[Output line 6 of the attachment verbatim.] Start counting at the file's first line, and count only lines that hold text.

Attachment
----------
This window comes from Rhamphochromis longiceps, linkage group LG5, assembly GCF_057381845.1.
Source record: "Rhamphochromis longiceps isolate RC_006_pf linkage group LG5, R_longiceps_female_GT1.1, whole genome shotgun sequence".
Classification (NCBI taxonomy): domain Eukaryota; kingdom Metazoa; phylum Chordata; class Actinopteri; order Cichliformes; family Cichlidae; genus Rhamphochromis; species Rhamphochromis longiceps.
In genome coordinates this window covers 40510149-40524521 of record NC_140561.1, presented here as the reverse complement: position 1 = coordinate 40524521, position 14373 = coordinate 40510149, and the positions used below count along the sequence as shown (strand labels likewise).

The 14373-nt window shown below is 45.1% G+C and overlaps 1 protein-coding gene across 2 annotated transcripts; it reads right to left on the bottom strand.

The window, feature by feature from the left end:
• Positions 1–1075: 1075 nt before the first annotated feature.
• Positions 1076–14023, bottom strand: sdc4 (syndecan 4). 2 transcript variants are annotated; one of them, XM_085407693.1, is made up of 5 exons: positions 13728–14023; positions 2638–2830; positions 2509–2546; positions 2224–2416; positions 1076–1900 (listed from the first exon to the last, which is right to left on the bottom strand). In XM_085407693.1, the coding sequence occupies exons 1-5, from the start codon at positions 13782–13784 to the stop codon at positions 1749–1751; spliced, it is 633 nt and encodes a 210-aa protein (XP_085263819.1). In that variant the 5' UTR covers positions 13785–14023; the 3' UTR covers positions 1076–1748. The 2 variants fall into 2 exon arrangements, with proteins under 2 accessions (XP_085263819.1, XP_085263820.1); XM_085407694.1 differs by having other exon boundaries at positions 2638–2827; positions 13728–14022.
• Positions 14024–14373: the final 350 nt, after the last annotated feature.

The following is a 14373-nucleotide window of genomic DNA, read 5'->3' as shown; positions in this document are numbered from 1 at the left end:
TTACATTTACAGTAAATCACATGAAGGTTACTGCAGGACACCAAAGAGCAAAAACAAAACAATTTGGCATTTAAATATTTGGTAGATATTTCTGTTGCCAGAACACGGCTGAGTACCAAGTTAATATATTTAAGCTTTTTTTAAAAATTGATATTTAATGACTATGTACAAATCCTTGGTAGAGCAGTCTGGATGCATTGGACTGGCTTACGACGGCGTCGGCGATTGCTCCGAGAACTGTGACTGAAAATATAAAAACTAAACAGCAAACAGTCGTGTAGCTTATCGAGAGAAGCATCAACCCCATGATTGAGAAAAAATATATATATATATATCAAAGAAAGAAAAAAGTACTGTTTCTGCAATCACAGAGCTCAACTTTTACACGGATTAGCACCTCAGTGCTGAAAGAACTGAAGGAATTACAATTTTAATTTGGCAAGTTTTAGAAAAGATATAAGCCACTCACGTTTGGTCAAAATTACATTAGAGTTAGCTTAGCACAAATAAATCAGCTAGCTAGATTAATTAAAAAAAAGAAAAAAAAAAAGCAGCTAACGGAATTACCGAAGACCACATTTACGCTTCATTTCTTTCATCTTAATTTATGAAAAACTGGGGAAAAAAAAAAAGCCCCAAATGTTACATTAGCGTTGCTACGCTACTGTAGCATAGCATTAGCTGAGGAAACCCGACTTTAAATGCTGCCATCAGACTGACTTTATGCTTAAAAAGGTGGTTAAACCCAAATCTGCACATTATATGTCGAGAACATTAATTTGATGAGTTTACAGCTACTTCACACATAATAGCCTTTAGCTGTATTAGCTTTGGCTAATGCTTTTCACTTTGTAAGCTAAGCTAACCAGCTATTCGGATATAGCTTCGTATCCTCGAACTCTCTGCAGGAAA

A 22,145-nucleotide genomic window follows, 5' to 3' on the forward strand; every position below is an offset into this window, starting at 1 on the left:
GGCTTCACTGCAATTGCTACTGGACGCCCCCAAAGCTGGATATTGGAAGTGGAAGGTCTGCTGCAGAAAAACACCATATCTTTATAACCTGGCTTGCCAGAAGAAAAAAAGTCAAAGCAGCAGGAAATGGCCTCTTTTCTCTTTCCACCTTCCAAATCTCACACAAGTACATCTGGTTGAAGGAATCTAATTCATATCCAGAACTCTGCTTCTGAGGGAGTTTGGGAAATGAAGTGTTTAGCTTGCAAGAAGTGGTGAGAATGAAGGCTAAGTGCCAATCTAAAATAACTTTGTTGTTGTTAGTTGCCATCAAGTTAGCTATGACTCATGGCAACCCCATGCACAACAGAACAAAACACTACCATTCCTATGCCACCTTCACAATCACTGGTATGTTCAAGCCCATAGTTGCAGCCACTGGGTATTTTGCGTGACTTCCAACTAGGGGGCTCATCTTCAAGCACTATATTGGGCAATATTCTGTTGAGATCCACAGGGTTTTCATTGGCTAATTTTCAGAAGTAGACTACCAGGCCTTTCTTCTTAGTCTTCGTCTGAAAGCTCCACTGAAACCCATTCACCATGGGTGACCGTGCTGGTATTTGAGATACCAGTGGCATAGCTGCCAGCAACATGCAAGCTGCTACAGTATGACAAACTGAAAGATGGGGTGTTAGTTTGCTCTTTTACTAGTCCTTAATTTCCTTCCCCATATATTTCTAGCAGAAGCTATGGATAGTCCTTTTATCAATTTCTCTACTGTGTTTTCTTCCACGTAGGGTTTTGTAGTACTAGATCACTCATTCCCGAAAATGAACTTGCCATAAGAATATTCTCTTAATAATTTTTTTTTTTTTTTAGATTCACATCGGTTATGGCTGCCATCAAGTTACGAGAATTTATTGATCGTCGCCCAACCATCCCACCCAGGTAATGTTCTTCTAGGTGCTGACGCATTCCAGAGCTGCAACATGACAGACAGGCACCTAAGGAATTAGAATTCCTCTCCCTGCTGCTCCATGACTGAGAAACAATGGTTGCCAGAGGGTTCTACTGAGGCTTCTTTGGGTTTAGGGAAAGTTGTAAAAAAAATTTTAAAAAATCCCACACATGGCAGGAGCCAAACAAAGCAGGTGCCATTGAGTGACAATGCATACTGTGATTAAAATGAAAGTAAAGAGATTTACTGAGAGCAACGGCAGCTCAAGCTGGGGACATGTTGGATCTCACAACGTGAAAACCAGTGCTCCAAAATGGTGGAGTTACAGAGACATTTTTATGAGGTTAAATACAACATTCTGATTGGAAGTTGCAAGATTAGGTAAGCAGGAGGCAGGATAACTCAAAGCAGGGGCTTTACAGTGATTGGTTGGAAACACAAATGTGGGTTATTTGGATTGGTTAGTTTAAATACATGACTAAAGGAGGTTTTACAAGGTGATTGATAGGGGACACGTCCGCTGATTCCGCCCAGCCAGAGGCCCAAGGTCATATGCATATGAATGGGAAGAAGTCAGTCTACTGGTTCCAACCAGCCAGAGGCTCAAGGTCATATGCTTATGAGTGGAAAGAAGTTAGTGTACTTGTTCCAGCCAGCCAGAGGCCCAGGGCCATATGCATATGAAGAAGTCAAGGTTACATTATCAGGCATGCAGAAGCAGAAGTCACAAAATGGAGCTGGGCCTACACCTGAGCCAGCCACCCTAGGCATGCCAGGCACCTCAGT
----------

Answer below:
The window, feature by feature from the left end: